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Local Government Facts

Purpose of this Section

Organizations throughout the world collect and publish information about local government. From time to time, we shall post in this section summaries of selected research monographs from such groups, assuming that the reports are relevant for this Web site. The summaries will include either the mailing address of the issuing organization or its URL.

You will also occasionally find information about useful sources of information pertaining to public expenditures and other local-government facts. Our objective for this section is to encourage grand jurors and other citizens to use facts rather than unfounded opinions in evaluating local-government services. Our collection of newspaper headlines about civil grand juries illustrates too-frequent criticisms of the lack of factual analysis in some of their investigations; for example: “Grand jury shoots from the hip, says county supervisor,” “City manager: grand jury report mostly heat, no light,” “‘Grand jury report short on facts, long on emotion,’ watchdog target complains.”

The “fact problem” is not confined to civil grand jurors. You see it in letters to the editor and hear it on talk shows. One famous social critic around the turn of the century foresaw, or thought he did, that future American citizens (meaning this era) will need to understand how to use facts in their political lives. You may have read the often-cited quotation attributed to this writer concerning the role of facts in civic affairs. The quotation itself, incidentally, is an interesting study in facts, but we will tell that story later.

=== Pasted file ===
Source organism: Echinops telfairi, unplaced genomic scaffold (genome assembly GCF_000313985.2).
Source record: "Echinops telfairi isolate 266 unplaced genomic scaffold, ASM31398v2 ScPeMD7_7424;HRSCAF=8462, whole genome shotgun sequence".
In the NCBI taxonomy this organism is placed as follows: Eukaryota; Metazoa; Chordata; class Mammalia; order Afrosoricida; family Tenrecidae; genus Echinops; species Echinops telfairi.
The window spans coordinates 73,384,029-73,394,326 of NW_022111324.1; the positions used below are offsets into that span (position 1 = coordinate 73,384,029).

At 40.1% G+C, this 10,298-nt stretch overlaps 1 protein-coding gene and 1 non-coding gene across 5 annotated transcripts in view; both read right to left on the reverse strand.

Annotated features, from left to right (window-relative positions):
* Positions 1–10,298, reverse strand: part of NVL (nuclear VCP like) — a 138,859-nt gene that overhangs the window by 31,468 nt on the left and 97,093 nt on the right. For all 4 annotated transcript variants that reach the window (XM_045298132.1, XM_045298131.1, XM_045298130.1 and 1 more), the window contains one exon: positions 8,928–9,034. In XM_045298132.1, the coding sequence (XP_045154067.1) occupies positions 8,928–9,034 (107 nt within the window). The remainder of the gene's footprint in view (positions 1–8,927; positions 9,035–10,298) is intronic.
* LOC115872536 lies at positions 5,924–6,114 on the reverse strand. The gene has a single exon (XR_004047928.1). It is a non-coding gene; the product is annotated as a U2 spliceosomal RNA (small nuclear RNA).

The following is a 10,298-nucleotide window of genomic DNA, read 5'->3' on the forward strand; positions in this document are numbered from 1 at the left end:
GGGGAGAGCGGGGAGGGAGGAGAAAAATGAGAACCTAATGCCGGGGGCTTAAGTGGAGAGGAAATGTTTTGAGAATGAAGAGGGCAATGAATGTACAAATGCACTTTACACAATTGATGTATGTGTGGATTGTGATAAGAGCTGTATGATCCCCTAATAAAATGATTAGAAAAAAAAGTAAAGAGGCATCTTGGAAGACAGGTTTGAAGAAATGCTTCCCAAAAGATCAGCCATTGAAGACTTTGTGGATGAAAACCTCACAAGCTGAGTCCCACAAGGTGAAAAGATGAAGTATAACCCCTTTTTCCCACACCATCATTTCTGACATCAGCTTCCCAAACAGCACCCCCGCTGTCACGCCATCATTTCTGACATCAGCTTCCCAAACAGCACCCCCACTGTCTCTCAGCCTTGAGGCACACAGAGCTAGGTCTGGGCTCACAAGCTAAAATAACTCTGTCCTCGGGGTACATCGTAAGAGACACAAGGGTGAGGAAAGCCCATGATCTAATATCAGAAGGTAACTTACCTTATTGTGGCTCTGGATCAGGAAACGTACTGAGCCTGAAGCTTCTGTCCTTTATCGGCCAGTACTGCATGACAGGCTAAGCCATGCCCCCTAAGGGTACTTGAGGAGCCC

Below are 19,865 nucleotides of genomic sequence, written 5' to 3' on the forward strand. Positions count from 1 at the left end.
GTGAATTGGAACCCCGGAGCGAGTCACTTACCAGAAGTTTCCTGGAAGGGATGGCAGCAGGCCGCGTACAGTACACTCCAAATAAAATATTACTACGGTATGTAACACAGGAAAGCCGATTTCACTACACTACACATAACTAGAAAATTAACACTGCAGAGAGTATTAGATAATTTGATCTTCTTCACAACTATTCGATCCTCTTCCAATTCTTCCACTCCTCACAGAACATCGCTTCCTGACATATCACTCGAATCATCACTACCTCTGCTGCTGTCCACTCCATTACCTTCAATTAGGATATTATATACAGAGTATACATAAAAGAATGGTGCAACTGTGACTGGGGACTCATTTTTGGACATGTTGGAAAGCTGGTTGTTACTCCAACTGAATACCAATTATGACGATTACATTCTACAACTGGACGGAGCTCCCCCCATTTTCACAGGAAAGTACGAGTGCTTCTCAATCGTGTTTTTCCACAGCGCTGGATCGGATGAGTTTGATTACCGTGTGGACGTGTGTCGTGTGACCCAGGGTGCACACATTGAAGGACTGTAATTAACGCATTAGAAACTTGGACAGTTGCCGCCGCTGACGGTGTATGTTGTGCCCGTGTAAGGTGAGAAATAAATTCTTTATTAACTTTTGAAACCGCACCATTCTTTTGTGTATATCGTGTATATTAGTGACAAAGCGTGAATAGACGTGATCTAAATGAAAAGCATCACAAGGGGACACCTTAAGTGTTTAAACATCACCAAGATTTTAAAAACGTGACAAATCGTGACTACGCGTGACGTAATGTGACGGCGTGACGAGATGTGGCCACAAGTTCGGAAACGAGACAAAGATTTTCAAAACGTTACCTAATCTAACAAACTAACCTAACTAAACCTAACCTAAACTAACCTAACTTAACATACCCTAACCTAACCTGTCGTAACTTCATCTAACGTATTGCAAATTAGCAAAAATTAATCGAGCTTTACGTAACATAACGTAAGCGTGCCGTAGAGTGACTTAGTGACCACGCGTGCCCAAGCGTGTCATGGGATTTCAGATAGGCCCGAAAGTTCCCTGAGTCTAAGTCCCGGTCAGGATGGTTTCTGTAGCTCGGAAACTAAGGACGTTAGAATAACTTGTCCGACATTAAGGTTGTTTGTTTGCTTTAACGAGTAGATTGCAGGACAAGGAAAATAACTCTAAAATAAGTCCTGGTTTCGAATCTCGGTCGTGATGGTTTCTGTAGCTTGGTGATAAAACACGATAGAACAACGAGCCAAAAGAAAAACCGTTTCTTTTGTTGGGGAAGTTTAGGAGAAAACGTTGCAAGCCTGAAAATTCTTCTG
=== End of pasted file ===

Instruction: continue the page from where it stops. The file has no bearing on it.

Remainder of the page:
Usually, we will post our examples of facts as sets of numbers. We will often display them in the same format: by California counties Statewide and by counties grouped into regions. We could have chosen other ways of showing you these facts, but we think this method is useful because it illustrates how a particular type of fact, expressed as numbers, might vary among counties Statewide and by regions of the State.

We think of facts as conversation starters. In talking to public officials, for example, facts not only focus the interviewer’s attention, but that of the interviewee on something specific rather than speculation, opinion, rumor, or conclusions. Working facts into interviews also assures interviewees that we are open to new information, the correction of our data, and fact- rather than fault-finding.

You will see that, although we generally arrange facts in this series by the 58 counties of California, we do not use actual county names. We do this for two reasons. First, we want our readers’ focus to be on how to obtain and use facts, not on the failures or achievements of particular local governments. Second, we wish to encourage citizens to always verify data. We could show data with the actual names of counties; however, we have learned from experience that some people will use facts someone else has collected without first checking their validity.